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A stately tomb, whose top a trumpet bore ; FAVI'LLOUS, adj. Lat. favilla. Consisting A soldier's fauchion, and a seaman's oar.

of ashes.

Dryden. As to foretelling of strangers, from the fungous par. FA'UCET, n. s. Fr. fausset ; Lat. fauces. ticles about the wicks of the candle, it only signifieth The pipe inserted into a vessel to give vent to

a moist air about them, hindering the avolation of the liquor, and stopped up by a peg or spigot: "

• light and the favillous particles.

Browne. improperly written fosset.

FAVISSAE, in antiquity, were, according to You were out a good wholesome forenoon in hearing Festus and Gellius, cisterns to keep water in : a cause between an orange-wife and a fosset-seller, but the favissæ in the capital at Rome were dry and adjourned a controversy of three-pence to a cisterns or subterraneous cellars, where they second audience.

Shakspeare. laid up the old statues, broken vessels, and If you are sent down to draw drink, and find it will other things used in the temple. These were not run, blow strongly into the faucet, and it will im- much the same with what, in some modern mediately pour into your mouth.

Swift. churches, are called the Archives and Treasury. FAUCIGNY, or FAUSSIGNY, a ci-devant pro- FAULCON. See Falcon. vince of Savoy which has been annexed to FAULCONRY. See FALCONRY. France, and included in the department of FAULKNER (George), a celebrated Irish Mont Blanc. The name is derived from an printer at Dublin, the friend of dean Swift. He ancient castle, situated near the Arve, about carried on business many years with great reputhree miles and a half north from Bonne Ville. tation. Having the misfortune to lose a leg, It was bounded on the north by Chablais, east Foote caricatured him in his Orators in 1762, hy Valais, and Aosta; south and west by Gene- under the title of Peter Paragraph. Faulkner vois. It was divided into upper and lower commenced an action against the poet, but the Faucigny, and belonged anciently to the dau- affair was terminated by lord Townshend. He phin Humbert II. from whom it went to the was chosen one of the aldermen of Dublin, and house of Savoy by marriage in 1233. It died there in 1775. abounds in wood and pastures. Its chief towns FAULKNER (Jonathan), an English naval were Salanche and Cluse.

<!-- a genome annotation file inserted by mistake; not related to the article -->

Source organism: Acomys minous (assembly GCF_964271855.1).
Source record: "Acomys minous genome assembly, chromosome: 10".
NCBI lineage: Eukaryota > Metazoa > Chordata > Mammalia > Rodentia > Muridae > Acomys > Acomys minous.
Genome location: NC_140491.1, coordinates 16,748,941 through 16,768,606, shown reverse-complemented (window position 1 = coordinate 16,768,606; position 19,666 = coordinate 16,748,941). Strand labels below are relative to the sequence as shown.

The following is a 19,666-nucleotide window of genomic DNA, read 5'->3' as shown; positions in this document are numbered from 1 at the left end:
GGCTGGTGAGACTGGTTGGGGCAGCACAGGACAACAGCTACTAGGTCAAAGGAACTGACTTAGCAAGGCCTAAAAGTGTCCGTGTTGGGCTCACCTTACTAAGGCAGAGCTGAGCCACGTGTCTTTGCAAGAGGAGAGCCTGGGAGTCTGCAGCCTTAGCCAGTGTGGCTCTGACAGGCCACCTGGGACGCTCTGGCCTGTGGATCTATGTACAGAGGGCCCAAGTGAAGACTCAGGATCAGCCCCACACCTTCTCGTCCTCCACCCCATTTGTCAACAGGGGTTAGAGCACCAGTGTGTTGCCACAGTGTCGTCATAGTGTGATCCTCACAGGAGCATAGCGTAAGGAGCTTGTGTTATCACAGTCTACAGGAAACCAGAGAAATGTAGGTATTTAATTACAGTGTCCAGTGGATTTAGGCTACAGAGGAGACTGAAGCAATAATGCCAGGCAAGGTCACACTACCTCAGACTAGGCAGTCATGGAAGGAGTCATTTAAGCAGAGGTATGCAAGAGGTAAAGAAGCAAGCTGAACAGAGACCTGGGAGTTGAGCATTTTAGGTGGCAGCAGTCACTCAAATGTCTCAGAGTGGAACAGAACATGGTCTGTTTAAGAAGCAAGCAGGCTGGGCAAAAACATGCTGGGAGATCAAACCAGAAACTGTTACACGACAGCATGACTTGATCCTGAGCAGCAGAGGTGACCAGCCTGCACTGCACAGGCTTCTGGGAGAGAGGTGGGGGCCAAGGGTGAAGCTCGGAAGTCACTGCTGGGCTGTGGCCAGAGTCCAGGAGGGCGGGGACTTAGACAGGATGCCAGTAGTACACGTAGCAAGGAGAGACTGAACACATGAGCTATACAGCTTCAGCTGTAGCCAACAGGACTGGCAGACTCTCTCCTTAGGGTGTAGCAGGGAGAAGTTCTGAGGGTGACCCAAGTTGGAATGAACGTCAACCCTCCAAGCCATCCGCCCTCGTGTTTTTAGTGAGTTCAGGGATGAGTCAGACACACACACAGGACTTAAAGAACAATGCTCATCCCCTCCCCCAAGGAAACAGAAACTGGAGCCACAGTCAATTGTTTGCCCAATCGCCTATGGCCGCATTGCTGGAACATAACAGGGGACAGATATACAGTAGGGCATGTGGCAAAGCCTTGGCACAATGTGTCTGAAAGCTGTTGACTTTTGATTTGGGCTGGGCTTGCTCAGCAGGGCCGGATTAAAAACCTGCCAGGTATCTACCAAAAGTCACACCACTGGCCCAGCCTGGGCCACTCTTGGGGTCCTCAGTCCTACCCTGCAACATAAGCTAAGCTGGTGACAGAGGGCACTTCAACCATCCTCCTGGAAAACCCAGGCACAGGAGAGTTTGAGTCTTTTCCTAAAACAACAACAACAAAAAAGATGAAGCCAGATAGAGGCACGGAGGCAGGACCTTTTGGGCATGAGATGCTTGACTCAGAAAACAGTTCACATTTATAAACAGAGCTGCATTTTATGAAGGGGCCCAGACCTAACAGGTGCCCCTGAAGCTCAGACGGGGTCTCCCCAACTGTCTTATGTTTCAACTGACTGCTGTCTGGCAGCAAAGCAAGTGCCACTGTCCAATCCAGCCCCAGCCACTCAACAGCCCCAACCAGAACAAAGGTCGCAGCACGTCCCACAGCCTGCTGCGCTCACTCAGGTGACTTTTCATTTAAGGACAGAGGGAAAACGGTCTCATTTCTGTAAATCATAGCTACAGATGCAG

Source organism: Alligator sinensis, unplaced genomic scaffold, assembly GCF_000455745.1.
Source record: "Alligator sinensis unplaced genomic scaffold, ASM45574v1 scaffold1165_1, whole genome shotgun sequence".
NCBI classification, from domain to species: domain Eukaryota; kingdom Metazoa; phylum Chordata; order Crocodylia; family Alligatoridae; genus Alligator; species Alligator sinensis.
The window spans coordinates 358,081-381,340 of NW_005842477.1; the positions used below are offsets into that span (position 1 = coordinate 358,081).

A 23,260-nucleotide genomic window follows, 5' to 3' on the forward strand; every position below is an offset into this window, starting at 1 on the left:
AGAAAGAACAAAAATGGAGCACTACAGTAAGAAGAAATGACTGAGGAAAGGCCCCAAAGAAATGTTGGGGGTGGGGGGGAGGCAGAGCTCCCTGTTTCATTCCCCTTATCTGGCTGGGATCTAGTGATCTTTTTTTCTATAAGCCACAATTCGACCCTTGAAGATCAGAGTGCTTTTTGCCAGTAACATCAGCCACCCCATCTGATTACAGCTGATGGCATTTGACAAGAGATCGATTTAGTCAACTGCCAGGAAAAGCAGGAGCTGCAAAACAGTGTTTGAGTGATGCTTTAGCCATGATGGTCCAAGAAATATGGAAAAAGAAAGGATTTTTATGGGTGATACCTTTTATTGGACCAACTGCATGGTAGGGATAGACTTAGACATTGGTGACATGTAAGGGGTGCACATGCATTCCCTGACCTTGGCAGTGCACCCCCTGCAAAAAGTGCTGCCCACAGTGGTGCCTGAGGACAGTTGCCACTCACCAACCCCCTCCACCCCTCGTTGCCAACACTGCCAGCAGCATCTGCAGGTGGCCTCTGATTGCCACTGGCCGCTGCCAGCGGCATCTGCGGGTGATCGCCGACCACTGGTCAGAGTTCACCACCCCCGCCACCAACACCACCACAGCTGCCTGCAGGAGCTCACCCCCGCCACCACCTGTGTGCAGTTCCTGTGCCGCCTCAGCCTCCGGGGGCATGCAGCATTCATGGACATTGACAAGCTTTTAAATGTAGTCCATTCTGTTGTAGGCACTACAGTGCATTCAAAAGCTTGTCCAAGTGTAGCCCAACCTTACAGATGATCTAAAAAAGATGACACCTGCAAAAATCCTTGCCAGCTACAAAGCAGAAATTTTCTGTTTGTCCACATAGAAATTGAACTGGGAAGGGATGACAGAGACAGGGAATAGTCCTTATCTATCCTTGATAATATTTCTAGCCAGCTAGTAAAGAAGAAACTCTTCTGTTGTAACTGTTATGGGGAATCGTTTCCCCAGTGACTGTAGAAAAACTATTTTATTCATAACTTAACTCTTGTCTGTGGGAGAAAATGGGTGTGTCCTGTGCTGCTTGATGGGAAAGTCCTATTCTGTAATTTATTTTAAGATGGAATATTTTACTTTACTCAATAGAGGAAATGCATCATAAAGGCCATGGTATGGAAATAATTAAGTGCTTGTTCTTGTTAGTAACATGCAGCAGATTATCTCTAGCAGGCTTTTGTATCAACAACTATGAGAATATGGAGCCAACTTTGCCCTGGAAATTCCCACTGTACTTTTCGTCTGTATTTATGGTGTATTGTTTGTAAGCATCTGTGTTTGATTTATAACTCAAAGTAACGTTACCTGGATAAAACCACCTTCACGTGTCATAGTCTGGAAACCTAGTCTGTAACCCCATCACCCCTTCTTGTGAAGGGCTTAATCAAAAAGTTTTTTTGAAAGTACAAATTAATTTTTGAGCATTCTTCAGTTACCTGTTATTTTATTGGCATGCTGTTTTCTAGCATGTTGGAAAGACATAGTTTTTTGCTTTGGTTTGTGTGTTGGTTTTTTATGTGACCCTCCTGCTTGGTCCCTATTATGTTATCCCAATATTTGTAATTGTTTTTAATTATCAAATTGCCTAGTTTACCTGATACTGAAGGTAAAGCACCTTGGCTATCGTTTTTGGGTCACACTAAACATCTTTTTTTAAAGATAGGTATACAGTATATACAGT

officer, of whom the first notice we have is his FAVERSHAM. See Feversham.

promotion to the rank of lieutenant on the 24th FAVIDA, an island in the gulf of Georgia, of August, 1753; in which character he served discovered by the Spaniards in the year 1791. on board the Alderney sloop in 1755. In 1758 It is near the west coast of North America, he acted as commander of the Furnace bombfrom which it is separated by a channel, called ketch, one of the squadron under commodore Canal del Nuestra Signora del Rosario. Thirty Keppel on the expedition against Goree. In miles in length from north-west to south-east, July, 1759, he was advanced to be captain of and from two to five in breadth.